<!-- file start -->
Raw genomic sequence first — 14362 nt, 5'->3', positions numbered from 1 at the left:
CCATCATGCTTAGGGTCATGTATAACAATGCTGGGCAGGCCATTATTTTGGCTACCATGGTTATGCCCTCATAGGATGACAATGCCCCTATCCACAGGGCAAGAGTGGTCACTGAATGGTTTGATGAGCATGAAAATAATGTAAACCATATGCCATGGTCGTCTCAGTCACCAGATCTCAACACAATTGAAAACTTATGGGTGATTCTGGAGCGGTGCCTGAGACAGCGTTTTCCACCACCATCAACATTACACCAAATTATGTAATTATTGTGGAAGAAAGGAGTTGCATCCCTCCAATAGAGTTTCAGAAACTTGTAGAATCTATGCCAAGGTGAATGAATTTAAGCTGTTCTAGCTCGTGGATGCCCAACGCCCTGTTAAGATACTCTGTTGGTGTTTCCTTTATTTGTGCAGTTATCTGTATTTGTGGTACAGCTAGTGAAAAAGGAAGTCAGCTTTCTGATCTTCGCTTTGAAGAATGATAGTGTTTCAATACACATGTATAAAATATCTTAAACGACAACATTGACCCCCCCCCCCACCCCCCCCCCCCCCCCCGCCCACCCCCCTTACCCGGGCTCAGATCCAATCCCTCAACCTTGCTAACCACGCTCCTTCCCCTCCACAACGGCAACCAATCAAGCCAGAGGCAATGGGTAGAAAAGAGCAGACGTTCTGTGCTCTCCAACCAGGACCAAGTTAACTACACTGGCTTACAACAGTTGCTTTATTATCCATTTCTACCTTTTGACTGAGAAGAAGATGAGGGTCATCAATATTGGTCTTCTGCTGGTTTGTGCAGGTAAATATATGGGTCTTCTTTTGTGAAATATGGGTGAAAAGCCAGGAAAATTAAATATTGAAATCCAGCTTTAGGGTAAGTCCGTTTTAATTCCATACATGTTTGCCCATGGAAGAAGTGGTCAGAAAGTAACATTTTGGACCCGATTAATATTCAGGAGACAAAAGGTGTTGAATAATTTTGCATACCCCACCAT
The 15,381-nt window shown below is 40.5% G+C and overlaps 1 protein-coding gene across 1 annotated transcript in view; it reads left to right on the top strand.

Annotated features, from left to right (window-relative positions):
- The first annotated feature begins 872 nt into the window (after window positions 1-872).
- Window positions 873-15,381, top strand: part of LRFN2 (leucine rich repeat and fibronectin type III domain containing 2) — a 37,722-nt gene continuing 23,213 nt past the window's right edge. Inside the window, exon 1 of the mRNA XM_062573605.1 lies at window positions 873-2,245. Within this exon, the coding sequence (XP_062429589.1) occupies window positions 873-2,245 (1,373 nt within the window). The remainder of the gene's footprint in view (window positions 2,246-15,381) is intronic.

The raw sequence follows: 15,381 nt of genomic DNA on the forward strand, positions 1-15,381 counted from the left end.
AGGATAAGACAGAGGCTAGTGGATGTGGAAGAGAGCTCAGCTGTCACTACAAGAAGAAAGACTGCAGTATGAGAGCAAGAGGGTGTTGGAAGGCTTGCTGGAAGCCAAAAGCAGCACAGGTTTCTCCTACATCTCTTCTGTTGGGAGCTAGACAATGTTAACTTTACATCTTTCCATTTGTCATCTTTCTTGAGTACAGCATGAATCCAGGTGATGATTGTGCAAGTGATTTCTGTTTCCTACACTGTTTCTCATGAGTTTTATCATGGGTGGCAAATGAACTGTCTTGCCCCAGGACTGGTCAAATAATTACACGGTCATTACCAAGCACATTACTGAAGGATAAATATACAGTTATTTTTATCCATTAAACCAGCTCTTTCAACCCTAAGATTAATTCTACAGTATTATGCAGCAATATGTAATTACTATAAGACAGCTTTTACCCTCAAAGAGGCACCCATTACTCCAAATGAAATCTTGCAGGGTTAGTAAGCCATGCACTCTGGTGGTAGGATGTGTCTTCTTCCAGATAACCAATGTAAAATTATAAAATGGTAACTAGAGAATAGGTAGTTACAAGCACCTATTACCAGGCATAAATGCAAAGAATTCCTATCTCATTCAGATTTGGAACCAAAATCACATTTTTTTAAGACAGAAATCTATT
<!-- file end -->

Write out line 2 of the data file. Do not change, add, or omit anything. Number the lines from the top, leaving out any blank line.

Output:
CCATCATGCTTAGGGTCATGTATAACAATGCTGGGCAGGCCATTATTTTGGCTACCATGGTTATGCCCTCATAGGATGACAATGCCCCTATCCACAGGGCAAGAGTGGTCACTGAATGGTTTGATGAGCATGAAAATAATGTAAACCATATGCCATGGTCGTCTCAGTCACCAGATCTCAACACAATTGAAAACTTATGGGTGATTCTGGAGCGGTGCCTGAGACAGCGTTTTCCACCACCATCAACATTACACCAAATTATGTAATTATTGTGGAAGAAAGGAGTTGCATCCCTCCAATAGAGTTTCAGAAACTTGTAGAATCTATGCCAAGGTGAATGAATTTAAGCTGTTCTAGCTCGTGGATGCCCAACGCCCTGTTAAGATACTCTGTTGGTGTTTCCTTTATTTGTGCAGTTATCTGTATTTGTGGTACAGCTAGTGAAAAAGGAAGTCAGCTTTCTGATCTTCGCTTTGAAGAATGATAGTGTTTCAATACACATGTATAAAATATCTTAAACGACAACATTGACCCCCCCCCCCACCCCCCCCCCCCCCCCCGCCCACCCCCCTTACCCGGGCTCAGATCCAATCCCTCAACCTTGCTAACCACGCTCCTTCCCCTCCACAACGGCAACCAATCAAGCCAGAGGCAATGGGTAGAAAAGAGCAGACGTTCTGTGCTCTCCAACCAGGACCAAGTTAACTACACTGGCTTACAACAGTTGCTTTATTATCCATTTCTACCTTTTGACTGAGAAGAAGATGAGGGTCATCAATATTGGTCTTCTGCTGGTTTGTGCAGGTAAATATATGGGTCTTCTTTTGTGAAATATGGGTGAAAAGCCAGGAAAATTAAATATTGAAATCCAGCTTTAGGGTAAGTCCGTTTTAATTCCATACATGTTTGCCCATGGAAGAAGTGGTCAGAAAGTAACATTTTGGACCCGATTAATATTCAGGAGACAAAAGGTGTTGAATAATTTTGCATACCCCACCAT